Make no mistake, Oklahoma pummeled Alabama Thursday night. For four quarters, the Sooners were the better team on both sides of the ball. AJ McCarron was sacked seven times and Alabama was forced into five turnovers.
Before this year, a Nick Saban coached Alabama team had never allowed a quarterback to throw four touchdowns in a game. Johnny Manziel threw five earlier this season, and on Thursday, Oklahoma quarterback Trevor Knight dropped four touchdowns of his own on a Crimson Tide defense that looked bewildered and frankly — exhausted.
But as the Sooners hoisted the Sugar Bowl, there was a certain hollowness to the victory. It isn't that Oklahoma wasn't deserving or got lucky. The problem is Alabama simply wasn't as good as everyone believed.
The Crimson Tide hasn't lost two consecutive games since 2008, were all but christened BCS Champions before the season started, and even after a shocking loss to Auburn, still felt like the best team in the nation. Alabama was a 17-point favorite in Vegas — even oddsmakers misjudged this team. There was a lot of hype and a lot of reverence. In the end, the Crimson Tide believed their own hype and got burned.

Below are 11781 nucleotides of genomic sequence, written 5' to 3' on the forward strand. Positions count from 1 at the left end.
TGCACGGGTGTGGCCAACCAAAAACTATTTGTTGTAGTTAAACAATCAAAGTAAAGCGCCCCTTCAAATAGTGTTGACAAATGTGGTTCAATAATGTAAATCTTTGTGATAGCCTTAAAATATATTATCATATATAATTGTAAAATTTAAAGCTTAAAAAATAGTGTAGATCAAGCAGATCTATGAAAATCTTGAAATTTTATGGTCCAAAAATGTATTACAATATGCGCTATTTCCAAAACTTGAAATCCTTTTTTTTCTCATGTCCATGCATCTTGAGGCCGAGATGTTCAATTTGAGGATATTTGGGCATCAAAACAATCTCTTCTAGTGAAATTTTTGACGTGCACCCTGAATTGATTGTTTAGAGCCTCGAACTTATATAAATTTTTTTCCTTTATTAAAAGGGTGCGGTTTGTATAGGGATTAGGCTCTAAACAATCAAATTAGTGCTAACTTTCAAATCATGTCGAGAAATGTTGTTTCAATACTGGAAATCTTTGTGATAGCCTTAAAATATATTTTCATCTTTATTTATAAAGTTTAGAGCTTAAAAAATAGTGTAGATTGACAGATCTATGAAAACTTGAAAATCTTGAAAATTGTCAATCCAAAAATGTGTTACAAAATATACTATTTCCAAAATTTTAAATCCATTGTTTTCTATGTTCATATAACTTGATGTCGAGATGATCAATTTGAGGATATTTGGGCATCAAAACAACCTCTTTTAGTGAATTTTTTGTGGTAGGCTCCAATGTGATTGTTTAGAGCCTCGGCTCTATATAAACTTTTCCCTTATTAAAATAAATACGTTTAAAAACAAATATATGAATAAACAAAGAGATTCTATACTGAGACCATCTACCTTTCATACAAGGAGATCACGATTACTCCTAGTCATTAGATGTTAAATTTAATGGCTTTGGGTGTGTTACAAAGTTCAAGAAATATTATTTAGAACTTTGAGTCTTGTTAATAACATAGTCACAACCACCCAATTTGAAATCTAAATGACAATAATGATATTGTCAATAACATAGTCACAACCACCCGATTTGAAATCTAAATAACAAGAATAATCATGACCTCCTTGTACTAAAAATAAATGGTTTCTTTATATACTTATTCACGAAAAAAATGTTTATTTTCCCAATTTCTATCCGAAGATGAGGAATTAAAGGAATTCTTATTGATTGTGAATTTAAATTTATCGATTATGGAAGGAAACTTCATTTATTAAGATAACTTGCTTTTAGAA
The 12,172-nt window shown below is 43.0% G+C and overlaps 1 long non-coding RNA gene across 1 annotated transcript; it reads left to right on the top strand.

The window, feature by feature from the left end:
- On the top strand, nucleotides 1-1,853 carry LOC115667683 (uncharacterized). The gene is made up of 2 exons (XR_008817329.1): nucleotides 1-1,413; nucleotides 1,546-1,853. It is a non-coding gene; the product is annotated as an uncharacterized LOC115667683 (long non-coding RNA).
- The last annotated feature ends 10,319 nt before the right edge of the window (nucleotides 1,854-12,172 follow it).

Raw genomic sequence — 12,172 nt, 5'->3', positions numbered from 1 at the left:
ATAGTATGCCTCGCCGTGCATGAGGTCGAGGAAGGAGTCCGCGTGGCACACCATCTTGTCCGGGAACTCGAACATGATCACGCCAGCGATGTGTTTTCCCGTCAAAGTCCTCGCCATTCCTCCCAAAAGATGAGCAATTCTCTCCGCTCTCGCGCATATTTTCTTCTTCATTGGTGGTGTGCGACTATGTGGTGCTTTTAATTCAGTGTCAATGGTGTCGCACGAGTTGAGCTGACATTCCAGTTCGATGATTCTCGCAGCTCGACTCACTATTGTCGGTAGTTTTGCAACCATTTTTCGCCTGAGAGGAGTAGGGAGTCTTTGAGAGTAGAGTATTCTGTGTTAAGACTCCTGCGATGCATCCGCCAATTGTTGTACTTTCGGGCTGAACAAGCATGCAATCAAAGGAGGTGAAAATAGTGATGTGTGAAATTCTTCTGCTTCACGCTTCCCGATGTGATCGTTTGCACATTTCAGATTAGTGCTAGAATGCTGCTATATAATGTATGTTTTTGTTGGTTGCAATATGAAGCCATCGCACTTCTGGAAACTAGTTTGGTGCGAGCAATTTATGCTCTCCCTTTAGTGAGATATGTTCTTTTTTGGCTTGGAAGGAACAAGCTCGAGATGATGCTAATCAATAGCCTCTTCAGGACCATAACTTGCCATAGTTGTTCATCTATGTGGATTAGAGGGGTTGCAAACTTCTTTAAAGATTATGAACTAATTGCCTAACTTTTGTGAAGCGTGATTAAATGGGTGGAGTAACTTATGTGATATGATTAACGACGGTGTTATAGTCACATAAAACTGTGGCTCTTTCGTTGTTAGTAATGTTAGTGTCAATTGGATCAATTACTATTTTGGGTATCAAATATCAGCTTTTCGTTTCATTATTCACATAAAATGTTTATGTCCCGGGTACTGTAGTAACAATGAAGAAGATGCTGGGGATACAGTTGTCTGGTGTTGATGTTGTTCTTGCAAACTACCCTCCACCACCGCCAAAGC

Now, the Auburn-Florida State matchup for the BCS Championship feels even more right. Alabama had a complete roster for Oklahoma. The Crimson Tide had an entire month to prepare and recover from the loss to Auburn. Yet, they had no answer for Oklahoma. That isn't the sign of a championship team.
Alabama heads into 2014 without McCarron, the pulse of the team for so long. Couple the loss of their quarterback with the departure of linebacker C.J. Mosely, and the Crimson Tide will be trying to regain their identity and swagger once more. Alabama will surely bring in another elite recruiting class but after this loss, it's hard to look at the Crimson Tide as the nation's most dominant program.